The University and College Union (UCU) has held a nationwide day of protests at universities. It’s over the ongoing dispute with bosses over pay and conditions, which has seen a nationwide marking boycott. The protests saw support from staff and students alike – and the UCU’s general secretary warned that if bosses don’t move, the union’s action would continue into the next academic year.
UCU: a protracted dispute with university bosses
As the Canary as been documenting, the UCU has been on dispute mode for well over a year. At first, it was over pay, conditions, and pensions – resulting in nationwide strikes. The union and the organisation responsible for pensions came to an agreement in April. However, members voted to reject the Universities and Colleges Employers Association (UCEA) pay offer of derisory and imposed increases of between 5-8%.
So, UCU members began a marking boycott in April, known as action short of a strike. It’s been going on ever since. The union said on its website:
we are asking all UCU members in higher education institutions which are part of the pay and working conditions dispute to cease undertaking all summative marking and associated assessment activities/duties. The boycott also covers assessment-related work such as exam invigilation and the processing of marks.
Strikes, however, have been off the cards. UCU negotiations with the UCEA have proven unfruitful. As the union said:
UCU previously met with UCEA last week in an attempt to end the UK-wide university marking boycott and resolve the ongoing pay and working conditions dispute. Unfortunately, UCEA refused to table an improved pay offer or provide any redress for members who have been hit with punitive pay deductions.
So, the UCU called an emergency nationwide demo on Wednesday 26 July, to show the strength of feeling across the workforce as well as from students:
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🚨EMERGENCY CAMPUS PROTESTS WEDNESDAY
📢Calling all staff & students
💪We need a show of strength ahead of crunch talks with university bosses
🤝Across the UK, campus unity has been uplifting
— UCU (@ucu) July 24, 2023
By all accounts, the protests were a success.
Demos across the UK
Across the UK, universities saw demos. Oxford was packed:
2️⃣ Clarendon Steps Take Overs 🏛️ These steps have been flooded by pickets, rallies , and marches. Its been the background for some of our most iconic moments and biggest turnouts✨ @UCEA1 & @RKJethwa you should come along sometime … or you could just #SettleTheDispute? pic.twitter.com/Q7yYncirV9
— Oxford UCU (@OxfordUCU) July 26, 2023
Brighton University has been at the centre of a separate, ongoing dispute over bosses’ plans for redundancies. You can read the Canary‘s coverage of that here. So, staff and students were out in force there, too:
— Brighton UCU (@BrightonUCU) July 26, 2023
Keele University also saw protests:
For @UCU day of action, we're sharing a retrospective of 5 years of industrial action. We never wanted it this way but unfortunately intransigent employers @KeeleUniversity & their overpaid wonks in @UCEA1 and @UniversitiesUK made it like this. #StillHere #SettleTheDispute pic.twitter.com/k2sdnNQcG6
— Keele UCU (@KeeleUCU) July 26, 2023
There was a big turnout at Nottingham:
UCEA, make serious credible moves that will settle the dispute. We were right about USS pensions. Acknowledge we are right about stopping pay degradation, closing of gender, race & disability pay gaps, reversing casualisation, reducing workload. #SettletheDispute @UCEA1 @ucu . pic.twitter.com/iho25bblMm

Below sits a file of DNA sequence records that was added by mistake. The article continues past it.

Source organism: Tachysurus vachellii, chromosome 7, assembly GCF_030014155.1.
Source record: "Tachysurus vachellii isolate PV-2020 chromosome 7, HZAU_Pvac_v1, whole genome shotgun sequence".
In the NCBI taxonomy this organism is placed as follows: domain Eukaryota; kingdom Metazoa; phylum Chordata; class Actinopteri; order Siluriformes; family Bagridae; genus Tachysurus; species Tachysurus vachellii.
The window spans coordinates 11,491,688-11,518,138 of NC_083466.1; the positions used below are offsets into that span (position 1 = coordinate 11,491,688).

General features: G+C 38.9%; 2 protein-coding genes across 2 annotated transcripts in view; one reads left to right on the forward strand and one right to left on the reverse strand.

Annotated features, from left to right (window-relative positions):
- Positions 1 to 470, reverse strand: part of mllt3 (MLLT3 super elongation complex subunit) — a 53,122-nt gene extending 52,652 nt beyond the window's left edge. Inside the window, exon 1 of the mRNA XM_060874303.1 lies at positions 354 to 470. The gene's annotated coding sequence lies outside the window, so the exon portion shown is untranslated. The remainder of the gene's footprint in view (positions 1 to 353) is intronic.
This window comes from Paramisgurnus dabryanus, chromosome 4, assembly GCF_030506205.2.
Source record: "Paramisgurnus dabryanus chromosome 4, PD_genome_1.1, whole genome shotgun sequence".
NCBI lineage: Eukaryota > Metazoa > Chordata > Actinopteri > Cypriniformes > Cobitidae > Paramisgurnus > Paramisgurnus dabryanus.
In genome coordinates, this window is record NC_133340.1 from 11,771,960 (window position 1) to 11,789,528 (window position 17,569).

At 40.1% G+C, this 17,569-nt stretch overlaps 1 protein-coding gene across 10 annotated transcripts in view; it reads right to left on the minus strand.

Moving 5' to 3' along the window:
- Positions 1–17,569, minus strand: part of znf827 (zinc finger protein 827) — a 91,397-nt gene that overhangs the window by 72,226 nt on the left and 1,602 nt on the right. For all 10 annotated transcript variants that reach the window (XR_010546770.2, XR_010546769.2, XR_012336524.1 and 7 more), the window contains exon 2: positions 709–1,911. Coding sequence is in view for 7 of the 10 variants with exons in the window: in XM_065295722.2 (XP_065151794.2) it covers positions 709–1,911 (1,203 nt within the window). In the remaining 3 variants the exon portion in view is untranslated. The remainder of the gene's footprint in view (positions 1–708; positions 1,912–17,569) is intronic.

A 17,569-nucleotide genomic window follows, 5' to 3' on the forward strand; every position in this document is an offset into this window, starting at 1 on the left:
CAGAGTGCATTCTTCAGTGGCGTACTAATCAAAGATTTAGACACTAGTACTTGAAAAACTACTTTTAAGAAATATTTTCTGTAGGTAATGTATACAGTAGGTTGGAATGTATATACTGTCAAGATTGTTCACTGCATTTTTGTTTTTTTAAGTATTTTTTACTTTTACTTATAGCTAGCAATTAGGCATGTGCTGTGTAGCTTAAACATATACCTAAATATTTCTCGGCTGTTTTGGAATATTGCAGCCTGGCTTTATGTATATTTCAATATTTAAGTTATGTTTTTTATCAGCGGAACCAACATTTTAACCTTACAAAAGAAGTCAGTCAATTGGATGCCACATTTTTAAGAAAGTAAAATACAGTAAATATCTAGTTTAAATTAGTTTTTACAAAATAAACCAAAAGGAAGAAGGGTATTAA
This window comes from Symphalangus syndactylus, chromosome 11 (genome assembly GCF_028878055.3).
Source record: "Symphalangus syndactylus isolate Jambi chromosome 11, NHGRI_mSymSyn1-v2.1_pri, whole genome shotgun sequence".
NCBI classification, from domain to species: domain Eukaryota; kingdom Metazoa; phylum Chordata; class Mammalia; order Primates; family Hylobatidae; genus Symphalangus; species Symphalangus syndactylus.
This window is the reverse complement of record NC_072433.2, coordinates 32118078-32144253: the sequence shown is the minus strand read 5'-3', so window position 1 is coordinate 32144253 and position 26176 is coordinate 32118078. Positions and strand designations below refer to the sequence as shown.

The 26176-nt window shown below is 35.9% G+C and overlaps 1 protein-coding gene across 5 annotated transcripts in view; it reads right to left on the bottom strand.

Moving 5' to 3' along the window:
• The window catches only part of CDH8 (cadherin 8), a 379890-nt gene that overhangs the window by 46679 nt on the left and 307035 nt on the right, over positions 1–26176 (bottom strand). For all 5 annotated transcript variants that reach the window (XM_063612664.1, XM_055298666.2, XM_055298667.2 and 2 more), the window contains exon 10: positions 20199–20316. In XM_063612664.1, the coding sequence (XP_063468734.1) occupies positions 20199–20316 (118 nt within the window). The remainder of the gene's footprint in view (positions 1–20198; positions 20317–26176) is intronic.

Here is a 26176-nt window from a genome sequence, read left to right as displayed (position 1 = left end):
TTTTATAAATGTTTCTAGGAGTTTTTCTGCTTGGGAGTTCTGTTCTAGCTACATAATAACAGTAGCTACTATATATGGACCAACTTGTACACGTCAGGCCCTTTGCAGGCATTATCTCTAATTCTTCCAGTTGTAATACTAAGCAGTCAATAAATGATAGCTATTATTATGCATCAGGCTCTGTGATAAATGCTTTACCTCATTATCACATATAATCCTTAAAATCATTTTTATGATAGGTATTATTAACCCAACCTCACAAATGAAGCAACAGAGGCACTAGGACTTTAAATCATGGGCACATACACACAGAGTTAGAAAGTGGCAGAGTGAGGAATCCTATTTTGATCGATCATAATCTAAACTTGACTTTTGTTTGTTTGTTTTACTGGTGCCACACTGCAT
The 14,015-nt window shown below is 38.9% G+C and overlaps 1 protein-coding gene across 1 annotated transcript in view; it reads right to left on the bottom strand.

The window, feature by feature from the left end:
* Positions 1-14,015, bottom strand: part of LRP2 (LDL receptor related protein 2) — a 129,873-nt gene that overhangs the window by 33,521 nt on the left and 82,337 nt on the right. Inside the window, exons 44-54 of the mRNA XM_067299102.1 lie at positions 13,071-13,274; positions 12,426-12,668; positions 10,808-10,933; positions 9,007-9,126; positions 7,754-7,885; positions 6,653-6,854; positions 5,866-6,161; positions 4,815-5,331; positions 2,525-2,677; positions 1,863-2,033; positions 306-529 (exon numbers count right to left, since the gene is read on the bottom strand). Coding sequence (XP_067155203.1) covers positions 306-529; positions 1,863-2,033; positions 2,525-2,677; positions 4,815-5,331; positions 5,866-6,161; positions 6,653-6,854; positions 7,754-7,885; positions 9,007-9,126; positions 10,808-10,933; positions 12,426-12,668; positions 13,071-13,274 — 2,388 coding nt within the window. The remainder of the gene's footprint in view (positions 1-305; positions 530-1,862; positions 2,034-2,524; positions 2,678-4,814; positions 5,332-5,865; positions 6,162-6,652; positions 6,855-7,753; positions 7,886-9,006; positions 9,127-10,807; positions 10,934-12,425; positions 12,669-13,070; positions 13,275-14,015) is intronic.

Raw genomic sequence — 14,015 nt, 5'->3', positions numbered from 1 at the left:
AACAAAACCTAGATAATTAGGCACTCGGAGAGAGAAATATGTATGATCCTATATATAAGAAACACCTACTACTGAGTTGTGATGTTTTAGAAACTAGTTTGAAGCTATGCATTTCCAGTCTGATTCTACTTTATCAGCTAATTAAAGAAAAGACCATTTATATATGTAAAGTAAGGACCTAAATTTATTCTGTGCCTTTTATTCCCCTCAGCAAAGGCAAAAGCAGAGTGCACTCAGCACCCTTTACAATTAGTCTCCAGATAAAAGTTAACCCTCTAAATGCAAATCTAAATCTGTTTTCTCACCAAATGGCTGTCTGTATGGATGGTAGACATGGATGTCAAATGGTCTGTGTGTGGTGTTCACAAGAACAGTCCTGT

— University of Nottingham UCU branch (@UoNUCU) July 26, 2023
And York saw a demo too:
— York St John UCU (@UCU_YSJ) July 26, 2023
Crucially, though, and students also supported the UCU’s action. The National Union of Students (NUS) officially backed the protests – while branches came out at individual universities, like University College London (UCL):
We do support you! @UCL_UCU
— UCL Students for UCU (@uclsolidarity) July 26, 2023
Some students had previously even used their graduation speeches to send support to the UCU – despite them not actually getting their grades. One student said:
It would not be right to stand here and not acknowledge the hard work of staff, who have been fighting for no more than the bare minimum, fair treatment, and fair pay.
This is so powerful.
Students are finishing university with TBC instead of grades and staff are still receiving punitive salary deductions.
The bosses could have ended this dispute well before graduations.
— UCU (@ucu) July 12, 2023
Back to the table – but to what end?
The day of action came before the UCU re-entered negotiations with the UCEA. The union’s general secretary Jo Grady said:
We cannot and will not allow employers to filibuster talks to a point where students miss out on their degrees and punitive pay deductions plunge staff further into debt.
UCEA now has a choice, listen to the modest demands of staff and students, and work with us to end the marking boycott, or lay the ground for even more disruption in the coming months and into the next academic year.
The challenge for the UCU is two-fold.
Firstly, and while a marking boycott is effective, to university bosses it represents nowhere near the same level of disruption as strikes. Do they really care if students have to wait for their final grades? Probably not.
Then there’s the issue of pay. The government’s acceptance of pay rises of between 5-7% for public sector workers doesn’t help the UCU – given the UCEA was offering between 5-8%. So it remains to be seen how far bosses will move. Therefore, the UCU is likely to have some difficult decisions to make – accept a lower pay offer, or continue the dispute. What it does next will shape the next academic year across higher education in the UK.
Featured image via Brighton UCUSupport us and go ad-free
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